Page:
adventures he lives through, presented with clarity and depth. For Embree, creating poetry is just reporting. He is not striving for some greater truth in these poems. They are not “punch line” poems, where a twist in the final line or two reveals some deeper meaning, some final
illumination, in the lines which came before. For Embree, reality is what matters.

Reality is truth.

G. Murray Thomas

Tom McCoy
High Sierra Books


I enjoy all forms of poetry, from heartfelt romantic love poems to underground Beat poetry. However, too much underground Beat poetry can be downbeat and nihilistic, and too much contemporary poetry can be stilted, stuffy and boring. I have read collections by Poet Laureates and they have left me cold. There are only 5 or 6 genius poets that the world has produced, including Basho, Emilly Dickenson, Arthur Rimbaud, Charles Bukowsk, and Bob Dylan. They stand miles above everybody. There are only three or four poets in the second tie, including H. Lamar Thomas, Kevin M. Hibshman and Wayne Wilkinson, to this I would add Tom McCoy. I have been reading poetry for twenty years now and few poets are memorable. So it is with great pleasure that I tell you about poet Tom McCoy’s first book, Days Like These. McCoy shares with the romantics a warmth, compassion, a love for life and love and a love of the beauty of words, but he adds a sense of playfulness, playing with the words and adding a hint of Hippie mysticism.

In the opening poem, Days Like These, in the last stanza, McCoy writes,”On days like these/I am content to pursue the politics of ease/and with sufficient air lecture recalcitrant chickens/and wonder if what I thought was patchouli/was another incense burning.”

In the poem, Shredded Wheat, McCoy writes, “God stumped into the kitchen shaking off light like a wet dog…. He smiled like a tuna boat at sunset/and set off down the street spilling light and tripping over dogs.”

Those are some remarkable, provocative lines. In poem after poem, McCoy comes up with surprising turns of phrases and brilliant lines.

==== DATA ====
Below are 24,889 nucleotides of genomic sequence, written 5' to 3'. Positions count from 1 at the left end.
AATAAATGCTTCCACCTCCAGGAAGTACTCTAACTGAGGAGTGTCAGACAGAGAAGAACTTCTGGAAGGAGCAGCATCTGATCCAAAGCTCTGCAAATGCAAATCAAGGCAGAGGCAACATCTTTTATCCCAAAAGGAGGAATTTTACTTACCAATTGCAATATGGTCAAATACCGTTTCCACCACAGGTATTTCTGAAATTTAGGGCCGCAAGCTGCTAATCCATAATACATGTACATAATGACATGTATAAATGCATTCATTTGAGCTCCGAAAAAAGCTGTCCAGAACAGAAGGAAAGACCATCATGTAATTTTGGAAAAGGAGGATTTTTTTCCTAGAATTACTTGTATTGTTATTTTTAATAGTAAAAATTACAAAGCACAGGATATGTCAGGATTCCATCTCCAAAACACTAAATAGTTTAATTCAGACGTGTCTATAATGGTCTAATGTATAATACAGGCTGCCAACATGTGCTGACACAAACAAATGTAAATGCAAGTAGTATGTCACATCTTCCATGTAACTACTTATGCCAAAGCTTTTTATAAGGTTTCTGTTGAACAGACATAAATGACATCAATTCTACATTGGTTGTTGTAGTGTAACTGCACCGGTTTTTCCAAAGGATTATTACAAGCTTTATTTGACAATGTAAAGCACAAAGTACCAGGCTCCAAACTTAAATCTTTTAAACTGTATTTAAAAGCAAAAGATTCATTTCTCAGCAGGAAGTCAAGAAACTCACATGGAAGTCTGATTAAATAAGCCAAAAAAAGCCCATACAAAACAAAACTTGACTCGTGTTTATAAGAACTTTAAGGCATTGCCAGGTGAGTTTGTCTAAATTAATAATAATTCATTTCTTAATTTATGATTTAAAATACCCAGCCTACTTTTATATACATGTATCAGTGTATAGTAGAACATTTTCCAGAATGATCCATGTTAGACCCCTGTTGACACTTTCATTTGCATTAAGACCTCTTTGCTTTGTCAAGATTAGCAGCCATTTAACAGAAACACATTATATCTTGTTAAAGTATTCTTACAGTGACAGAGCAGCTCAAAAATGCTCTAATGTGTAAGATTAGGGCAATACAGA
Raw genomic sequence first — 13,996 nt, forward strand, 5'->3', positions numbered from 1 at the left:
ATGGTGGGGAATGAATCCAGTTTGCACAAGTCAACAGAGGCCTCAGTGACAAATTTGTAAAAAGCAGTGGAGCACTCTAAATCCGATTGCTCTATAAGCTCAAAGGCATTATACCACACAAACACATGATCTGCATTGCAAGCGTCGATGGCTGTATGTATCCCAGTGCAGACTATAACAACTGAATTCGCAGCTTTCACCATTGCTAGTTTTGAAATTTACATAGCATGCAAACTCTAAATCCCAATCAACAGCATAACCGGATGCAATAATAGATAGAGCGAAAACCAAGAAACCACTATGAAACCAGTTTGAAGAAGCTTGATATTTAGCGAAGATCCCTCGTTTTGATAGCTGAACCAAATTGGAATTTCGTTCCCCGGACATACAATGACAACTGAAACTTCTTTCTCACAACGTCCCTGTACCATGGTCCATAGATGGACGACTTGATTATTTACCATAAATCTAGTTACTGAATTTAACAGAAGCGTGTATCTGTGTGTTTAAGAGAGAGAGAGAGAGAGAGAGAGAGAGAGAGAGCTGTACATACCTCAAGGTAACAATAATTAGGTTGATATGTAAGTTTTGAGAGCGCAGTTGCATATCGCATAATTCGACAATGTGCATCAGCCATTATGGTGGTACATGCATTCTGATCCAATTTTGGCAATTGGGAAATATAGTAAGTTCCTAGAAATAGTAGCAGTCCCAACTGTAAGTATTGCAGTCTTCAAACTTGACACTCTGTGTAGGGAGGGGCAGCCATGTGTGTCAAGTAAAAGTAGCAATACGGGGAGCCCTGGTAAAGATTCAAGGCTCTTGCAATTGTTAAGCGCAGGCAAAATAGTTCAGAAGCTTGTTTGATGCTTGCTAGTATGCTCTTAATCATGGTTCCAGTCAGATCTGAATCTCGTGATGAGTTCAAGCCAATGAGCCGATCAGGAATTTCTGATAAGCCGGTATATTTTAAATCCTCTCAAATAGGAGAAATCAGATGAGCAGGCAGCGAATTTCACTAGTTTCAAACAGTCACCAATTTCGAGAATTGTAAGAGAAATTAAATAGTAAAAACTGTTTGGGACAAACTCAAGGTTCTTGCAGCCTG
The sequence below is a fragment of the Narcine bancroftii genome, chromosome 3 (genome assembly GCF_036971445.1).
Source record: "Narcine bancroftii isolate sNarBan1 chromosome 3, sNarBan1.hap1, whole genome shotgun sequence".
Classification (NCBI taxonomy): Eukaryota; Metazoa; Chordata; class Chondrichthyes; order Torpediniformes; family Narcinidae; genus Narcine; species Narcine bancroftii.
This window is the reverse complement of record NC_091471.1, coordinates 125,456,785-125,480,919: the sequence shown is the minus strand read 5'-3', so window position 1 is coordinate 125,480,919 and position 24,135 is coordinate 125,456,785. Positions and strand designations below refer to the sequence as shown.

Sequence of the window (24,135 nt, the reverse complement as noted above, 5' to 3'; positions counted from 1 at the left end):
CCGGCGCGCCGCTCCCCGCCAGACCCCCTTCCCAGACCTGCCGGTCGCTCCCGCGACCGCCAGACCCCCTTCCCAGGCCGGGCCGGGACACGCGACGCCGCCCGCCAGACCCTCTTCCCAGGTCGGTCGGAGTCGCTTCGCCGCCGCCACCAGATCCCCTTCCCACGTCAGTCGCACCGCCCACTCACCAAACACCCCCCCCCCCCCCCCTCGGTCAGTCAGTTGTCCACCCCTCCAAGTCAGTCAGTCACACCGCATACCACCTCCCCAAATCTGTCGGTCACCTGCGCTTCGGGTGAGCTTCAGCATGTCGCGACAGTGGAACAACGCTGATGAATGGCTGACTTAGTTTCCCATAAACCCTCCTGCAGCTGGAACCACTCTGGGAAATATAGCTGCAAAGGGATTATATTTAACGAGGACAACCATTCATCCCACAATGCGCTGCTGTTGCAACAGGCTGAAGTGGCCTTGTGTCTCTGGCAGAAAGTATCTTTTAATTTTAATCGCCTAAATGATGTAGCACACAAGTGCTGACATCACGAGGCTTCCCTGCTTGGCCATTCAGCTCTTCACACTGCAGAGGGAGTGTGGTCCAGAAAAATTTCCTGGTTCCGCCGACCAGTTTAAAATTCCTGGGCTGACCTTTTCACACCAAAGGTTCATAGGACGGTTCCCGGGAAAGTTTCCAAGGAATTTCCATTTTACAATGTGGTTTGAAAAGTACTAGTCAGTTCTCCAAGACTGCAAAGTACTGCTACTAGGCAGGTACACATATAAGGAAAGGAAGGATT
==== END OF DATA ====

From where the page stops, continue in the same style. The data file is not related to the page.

In the poem, The Handsome Bird, “The morning of beginning/A robust bird flew intricately from the city of blue beginnings/past the hillbilly sunflowers/the slow secrets of trees /the jack of leaves on fire/a handsome bird of immense joy and fragility/circling in the two-fisted/singing hepsibahs and hooligans and dirigibles of delight/then lit like fire in the eye of the day/someday I hope to live that way.” McCoy can be surprisingly literate without being stultifying, stagnant or boring. In the poem, Gun Control, McCoy alludes to the ancient Greek myth of Icarus and recalls Edwin Arlington Robinson’s poem, Richard Corey, about a man who seemingly has everything, but puts a bullet in his head.

Let’s hope McCoy keeps grounded while flying close to the sun, so we are privy to more of his brilliant poetry books. McCoy has been writing poems for thirty years, but has only recently thought to publish them. Imagine how the poetry world would have been different if we were exposed to McCoy’s writings thirty years ago. Perhaps his poems would have been taught in high school and college lit courses.

To paraphrase a great quote, “Some poets are great, some are born great, some have greatness thrust upon them…”, and some poets like Tom McCoy, will themselves into being. This is the most remarkable, brilliant book of poetry that I have read in the last twenty years and I have been reading poetry since high school. Run, don’t walk, to the nearest bookstore to order this book. It is that great, trust me.

Ralph Haselmann, Jr.

Jeremy Gaulke
The Temple, Inc.



Jeremy Gaulke is but 20 years old, and he already writes with the world-weariness and authority of a Brautigan, a Carver, or a Bukowski. A
native of Yakima, Washington (described on the back cover as “the dust bowl of the North Pacific”), Gaulke has knocked around in some lousy, bad-smelling jobs, many of which require a lot of fish to die. Whether the fish represent some aspect of Gaulke’s too-early-lost innocence, the currency that barely keeps people afloat amidst the regional poverty, or simple, gilled casualties that caught his reporter’s eye matters far less than the fact that each dead fish-and Gaulke’s unstated understanding of it-is poem enough. This from “12 Miles Out of Bamfield”: